All in all, food allergies impose a high cost on individuals and society, in terms of reduced quality of life and economic losses due to symptoms and the stress of living with the condition. The improved management and control of food allergies that will result when EUROPREVALL results are gathered in should hep to reduce this impact. The consensus position on the best way to reduce the incidence and effect of food allergy offers the hope of reversing the trend of increasing food allergies. The results will be published widely and training materials will be prepared for patients, health professionals and the food industry.

List of Partners

  • Institute of Food Research (UK)
  • Sanquin Blood Supply (UK)
  • King's College London (UK)
  • Wageningen University (The Netherlands)
  • Charité Universitätsmedizin, Berlin (Germany)
  • University Hospital Zurich (Switzerland)
  • Institut National de la Recherche (France)
  • Danish Institute for Food and Veterinary Research (Denmark)
  • Consorzio Interuniversitario Risonanze Magnetiche e Metalloproteine (Italy)
  • Agricultural University of Athens (Greece)
  • Consiglio Nazionale delle Recerche - Istituto di Scienze delle Produzioni Alimentari (Italy)
  • Medical University of Lodz (Poland)
  • Central Manchester and Manchester Children's University Hospital NHS Trust (UK)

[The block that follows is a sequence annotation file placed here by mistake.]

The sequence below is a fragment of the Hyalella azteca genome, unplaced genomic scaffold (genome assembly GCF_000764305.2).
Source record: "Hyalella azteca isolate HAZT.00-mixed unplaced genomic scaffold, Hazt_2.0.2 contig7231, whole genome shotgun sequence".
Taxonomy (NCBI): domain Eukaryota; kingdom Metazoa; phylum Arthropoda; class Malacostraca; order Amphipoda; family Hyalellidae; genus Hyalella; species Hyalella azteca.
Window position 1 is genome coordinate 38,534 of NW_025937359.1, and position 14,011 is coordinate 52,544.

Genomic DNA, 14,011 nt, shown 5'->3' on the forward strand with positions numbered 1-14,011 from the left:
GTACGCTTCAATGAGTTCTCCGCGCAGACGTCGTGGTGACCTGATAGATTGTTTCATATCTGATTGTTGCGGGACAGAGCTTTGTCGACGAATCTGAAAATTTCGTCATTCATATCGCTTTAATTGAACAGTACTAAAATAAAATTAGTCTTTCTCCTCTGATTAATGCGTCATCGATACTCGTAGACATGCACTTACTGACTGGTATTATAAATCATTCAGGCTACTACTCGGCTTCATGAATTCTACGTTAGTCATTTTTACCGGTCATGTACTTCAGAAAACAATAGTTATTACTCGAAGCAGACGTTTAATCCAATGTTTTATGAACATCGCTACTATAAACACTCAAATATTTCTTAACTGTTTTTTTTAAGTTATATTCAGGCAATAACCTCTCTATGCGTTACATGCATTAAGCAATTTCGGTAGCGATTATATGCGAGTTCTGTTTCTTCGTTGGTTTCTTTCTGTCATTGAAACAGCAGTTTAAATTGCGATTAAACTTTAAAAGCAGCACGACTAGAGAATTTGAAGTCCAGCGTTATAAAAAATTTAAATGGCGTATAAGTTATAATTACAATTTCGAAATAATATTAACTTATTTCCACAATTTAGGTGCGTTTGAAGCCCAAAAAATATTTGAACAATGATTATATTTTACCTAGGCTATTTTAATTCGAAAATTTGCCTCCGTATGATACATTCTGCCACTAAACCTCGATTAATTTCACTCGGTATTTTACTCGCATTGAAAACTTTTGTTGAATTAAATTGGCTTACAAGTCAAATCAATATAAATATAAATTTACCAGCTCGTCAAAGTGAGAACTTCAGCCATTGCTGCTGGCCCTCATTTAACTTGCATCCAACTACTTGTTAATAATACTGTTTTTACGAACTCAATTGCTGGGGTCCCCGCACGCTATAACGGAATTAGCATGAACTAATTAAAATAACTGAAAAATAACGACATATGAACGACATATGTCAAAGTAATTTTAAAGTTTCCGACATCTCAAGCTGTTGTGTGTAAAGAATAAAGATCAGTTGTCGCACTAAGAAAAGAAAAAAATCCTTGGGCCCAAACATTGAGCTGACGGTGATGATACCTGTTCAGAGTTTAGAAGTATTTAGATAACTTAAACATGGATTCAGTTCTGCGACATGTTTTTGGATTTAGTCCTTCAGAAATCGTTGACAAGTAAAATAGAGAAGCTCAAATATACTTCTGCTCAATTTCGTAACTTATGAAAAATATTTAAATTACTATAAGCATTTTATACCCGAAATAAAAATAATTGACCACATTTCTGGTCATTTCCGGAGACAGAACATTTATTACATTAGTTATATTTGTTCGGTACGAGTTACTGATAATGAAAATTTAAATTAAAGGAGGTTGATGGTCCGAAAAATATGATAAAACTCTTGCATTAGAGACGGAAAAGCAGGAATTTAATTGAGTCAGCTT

• Agrotechnology and Food Innovations (The Netherlands)
  • Paul-Erlich-Institut (Denmark)
  • Rothamsted Research (UK)
  • Unilever UK Central Resources (UK)
  • Fundación para la Investigación Biomédica del Hospital Clínico San Carlos (Spain)
  • Nestlé Research Centre (Switzerland)
  • Kraft Foods R&D Inc. (Denmark)
  • Medical University of Vienna (Austria)
  • National & Kapodistrian University of Athens (Greece)
  • University of Southampton (UK)
  • EFA European Federation of Asthma and Allergy Associations (Belgium)
  • University Medical Centre, Utrecht (The Netherlands)
  • EHI-EuroHandelinstitut GmbH (Germany)
  • Tepnel BioSystems (UK)
  • BIOMAY Produktions- und Handelsaktiengesellschaft (Austria)
  • Institute of Animal Reproduction and Food Research, Polish Academy of Sciences (Poland)
  • Aarhus School of Business (Denmark)
  • VBC-Genomics Bioscience Research (Austria)
  • University of East Anglia (UK)
  • University Hospital Groningen (The Netherlands)
  • Pharmacia Diagnostics AB (Sweden)
  • RefLab ApS (Denmark)
  • Anaphylaxis Campaign (UK)
  • Medical University, Sofia (Bulgaria)
  • Faculty Hospital in Hradec Králové, Charles University Prague, (Czech Republic)
  • Vilnius University (Lithuania)
  • IP Pragmatics (UK)
  • Stichting het Nederlands Anafylaxis Netwerk (The Netherlands)
  • Leiden University Medical Centre (The Netherlands)
  • Technical University of Denmark (Denmark)
  • Istituto Clinico San Carlo (Italy)
  • University of Maastricht (The Netherlands)
  • Hôpitaux Universitaires de Strasbourg (France)
  • Department of Allergy, Respiratory Medicine and Sleep, University Hospital Rekjyavik, (Iceland)
  • Hospital Universitario La Paz, Universidad Autonoma de Madrid (Spain)
  • GSF National Research Centre for Environment and Health (Denmark)
  • Noguchi Memorial Institute for Medical Research (Ghana)
  • Hospitality and Leisure Manpower (UK)
  • Hospital of the Hospitasller Brothers of St. John of God (Hungary)
Full title:
The prevalence, cost and basis of food allergies across Europe
Contract n°:
Project co-ordinator:
Clare Mills, Institute of Food Research,
EC Scientific Officer:
Ana Nieto Nuez,
Ebba Barany,
EU contribution:
€ 14.3M
Integrated Project

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Last update: 06 December 2007 | Top